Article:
-- Blogs are perhaps best-suited for those who live far away. They can get details that one would never think to mention in conversation. It's hard to summarize 9 triathlons over Christmas dinner.

-- A lot of people hate blogs and find them to be quite self-centered and impersonal: an online, cut-n-paste form letter to the masses. I'm thinking of sending them a direct email announcing my new subscription service for 2007 -- for just $14.95 a month, you can get all the CaptainCanuck news straight to your mailbox! I can make jokes like this here because they won't read this blog.


I can't believe I'm going home in less than 2 weeks! A lot to do beforehand, but looking forward to it, of course.

It's been a great year but a long one. The years where I get home more than once a year are easier.

Sunday, December 10, 2006

Things Are Not Always As They Seem #34

In the NBC special on the Hawaii Ironman, one competitor was a military guy who lost a leg in action.

Near the end of the show, they showed the climax of his ordeal with a scene of him crossing the finish line. It was about 11 pm at night. The man had been racing, with an artificial leg, since dawn. A large crowd of people stood, in drizzling rain, at the finish-line, which was lit up like a beacon in the night.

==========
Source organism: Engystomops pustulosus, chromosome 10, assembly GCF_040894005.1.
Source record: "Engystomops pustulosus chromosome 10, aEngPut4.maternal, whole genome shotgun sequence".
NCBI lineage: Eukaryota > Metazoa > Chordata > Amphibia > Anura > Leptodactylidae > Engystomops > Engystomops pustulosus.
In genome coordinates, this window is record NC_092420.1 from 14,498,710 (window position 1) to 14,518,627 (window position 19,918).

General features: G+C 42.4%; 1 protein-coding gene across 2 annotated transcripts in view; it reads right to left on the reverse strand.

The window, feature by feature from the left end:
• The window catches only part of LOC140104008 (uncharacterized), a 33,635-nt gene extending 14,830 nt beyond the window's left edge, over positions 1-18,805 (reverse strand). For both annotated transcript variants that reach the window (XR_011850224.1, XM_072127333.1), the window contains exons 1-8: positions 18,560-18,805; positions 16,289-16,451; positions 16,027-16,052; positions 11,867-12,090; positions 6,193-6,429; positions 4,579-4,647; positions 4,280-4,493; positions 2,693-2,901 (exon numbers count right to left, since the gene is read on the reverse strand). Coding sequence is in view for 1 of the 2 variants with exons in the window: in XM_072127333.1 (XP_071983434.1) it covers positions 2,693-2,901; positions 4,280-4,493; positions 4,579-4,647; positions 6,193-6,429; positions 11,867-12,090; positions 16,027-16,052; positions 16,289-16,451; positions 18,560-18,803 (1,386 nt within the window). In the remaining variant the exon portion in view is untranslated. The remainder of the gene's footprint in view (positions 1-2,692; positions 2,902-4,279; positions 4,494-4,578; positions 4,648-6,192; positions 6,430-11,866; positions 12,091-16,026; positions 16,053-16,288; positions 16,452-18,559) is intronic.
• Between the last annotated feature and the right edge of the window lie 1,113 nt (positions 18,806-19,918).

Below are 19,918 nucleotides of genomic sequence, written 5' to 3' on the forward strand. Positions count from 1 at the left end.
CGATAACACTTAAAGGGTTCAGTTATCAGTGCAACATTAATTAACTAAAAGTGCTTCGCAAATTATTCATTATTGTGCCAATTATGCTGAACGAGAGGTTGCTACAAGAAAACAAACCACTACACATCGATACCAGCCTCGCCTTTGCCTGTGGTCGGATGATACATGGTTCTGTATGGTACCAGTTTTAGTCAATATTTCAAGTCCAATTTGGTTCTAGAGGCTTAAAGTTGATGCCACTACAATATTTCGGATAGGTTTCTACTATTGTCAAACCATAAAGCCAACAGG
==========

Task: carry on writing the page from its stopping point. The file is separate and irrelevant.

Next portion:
The man crossed the finished line triumphantly and wept. He went over to his family on the sideline. One woman had a garbage bag over her. As the man went to her first, it was clearly his wife. I noticed that she didn't embrace him but rather stiltingly leaned over and gave him a kiss on the cheek.

I swore at the TV. I couldn't believe she wasn't more jubiliant -- this guy had served his country, suffered greatly, and then pulls off an Ironman. "Can't you hug the guy, you cold-hearted...... ??"

Then someone else gingerly lifted the garbage bag from her. She held up a 12-month-old baby for her hero to kiss. She had been standing out there for hours, protecting the little triathlete from the rain.